Texas Ghost Towns Worth Your Travels


Jackpot, Texas

Ghost towns fascinate history buffs because they provide a window into another era. They’re places where life was lived before being lost to modernity. These sites offer insight into the lives led there and often reveal clues about those left behind.

For example, did someone die unexpectedly? Did a crime occur that made leaving town necessary? Was there something else going on that caused residents to leave? Or were they just plain old runoff?

Some enjoy seeing the beauty around us. They love taking pictures of crumbling walls, faded signs, and abandoned structures. Others appreciate learning about the past through these places.

Still, others find comfort in visiting sites where loved ones are buried. Whatever brings you here, there’s no doubt you’ll leave feeling refreshed and inspired.

Other researchers look at why some communities succeed while others fail – and they search for answers. 

In recent years, thanks to social media, a new kind of ghost hunter has rediscovered the fun of hunting down abandoned places like ghost towns and ruined cities.

There are now over 100,000 members in three Facebook groups dedicated to photos of abandoned buildings and sites around Texas, and the Instagram hashtag #GhostTownHunting gets millions of pictures each year. For amateur and professional photographers, there’s nothing better than finding something interesting off the beaten path. 

Ghost towns provide a unique opportunity to experience nature at its most remote. While they don’t allow visitors inside buildings, there are still plenty of opportunities to see remnants of old lives. Ghost towns often feature preserved homes, schools, churches, businesses, and graveyards. They’re usually located outside cities and rural areas, but many urbanites visit these sites to enjoy the solitude.

Ghost towns dot Texas’ landscape like tumbleweeds. They’re often located near major cities, allowing visitors to explore history at its finest. These abandoned places offer a glimpse into another era, but they aren’t just empty shells; many contain museums, restaurants, shops, hotels, saloons, theaters, churches, schools, cemeteries, courthouses, jails, banks, livery stables, train depots. 

Thurber, Texas

Located 75 miles west of downtown Fort Worth, right off Interstate 20, Thurber is a perfect square one for ghost town newbies and a favorite for ghost town vets. The drive is worth seeing the town’s towering smokestack after 100 years, still standing tall and proud at 128 feet.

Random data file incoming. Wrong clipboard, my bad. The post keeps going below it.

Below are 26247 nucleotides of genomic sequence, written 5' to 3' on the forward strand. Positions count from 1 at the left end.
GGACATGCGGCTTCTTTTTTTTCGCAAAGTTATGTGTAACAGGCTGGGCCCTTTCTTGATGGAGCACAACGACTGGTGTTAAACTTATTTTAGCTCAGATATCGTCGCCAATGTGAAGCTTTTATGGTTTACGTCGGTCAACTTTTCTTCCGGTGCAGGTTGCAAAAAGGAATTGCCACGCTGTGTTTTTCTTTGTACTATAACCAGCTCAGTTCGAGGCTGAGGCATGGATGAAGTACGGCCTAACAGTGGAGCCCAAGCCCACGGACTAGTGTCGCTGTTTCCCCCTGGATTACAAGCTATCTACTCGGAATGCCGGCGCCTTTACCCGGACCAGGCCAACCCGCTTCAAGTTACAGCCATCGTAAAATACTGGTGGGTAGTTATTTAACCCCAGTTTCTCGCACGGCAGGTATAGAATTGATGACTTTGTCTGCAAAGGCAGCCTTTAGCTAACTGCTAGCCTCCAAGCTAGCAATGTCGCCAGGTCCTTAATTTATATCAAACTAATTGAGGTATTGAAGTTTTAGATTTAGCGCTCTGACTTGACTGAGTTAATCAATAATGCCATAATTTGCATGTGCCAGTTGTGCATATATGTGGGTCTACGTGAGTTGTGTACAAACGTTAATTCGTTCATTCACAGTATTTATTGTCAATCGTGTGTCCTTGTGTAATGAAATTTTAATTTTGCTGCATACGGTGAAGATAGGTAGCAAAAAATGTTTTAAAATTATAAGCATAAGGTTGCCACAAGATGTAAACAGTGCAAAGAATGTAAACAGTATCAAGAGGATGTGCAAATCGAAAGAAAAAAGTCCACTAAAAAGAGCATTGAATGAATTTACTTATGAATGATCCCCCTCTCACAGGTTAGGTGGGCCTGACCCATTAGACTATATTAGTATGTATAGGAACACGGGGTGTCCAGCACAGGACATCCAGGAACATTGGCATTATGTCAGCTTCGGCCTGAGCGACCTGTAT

Once the largest city between Fort Worth and El Paso, the company-owned town was built in 1886 by the Johnson Coal Company and, two years later, was purchased by Texas and Pacific Coal Company. Trollope’s mining operation provided fuel for the coal-burning locomotives of numerous railroads of the day, including the Santa Fe and Texas & Pacific.

A brick factory was also built, and soon Thurber bricks were found at key locales throughout the state, from Congress Avenue in Austin to the streets of the Fort Worth Stockyards.

At its peak, Thurber had a population of 8,000-10,000. Most were immigrant workers who represented more than a dozen ethnic groups.

Various business problems and the conversion to oil-burning locomotives led to the city’s demise. In 1933, during the Great Depression, Thurber abruptly shut down. At last count, the population of Trollope was five; there are more historical markers in Trollope than people.

Over time, many of the buildings have been dismantled or crumbled on their own, but several remain, including the town’s smokestack, built-in 1908 as part of the town’s electric power plant; the restored St. Barbara’s Catholic Church, and several small red-brick buildings made with Trollope bricks. Two buildings have been converted into restaurants, and there’s also a museum.

Thurber may very well be the most photogenic of all of Texas’ ghost towns. Against the nighttime sky, with stars shimmering above, the town’s red brick remains to offer a breathtaking sight.

Burkett, Texas

If Thurber is a great beginner’s ghost town, Burkett is the next level up, with much to see and explore.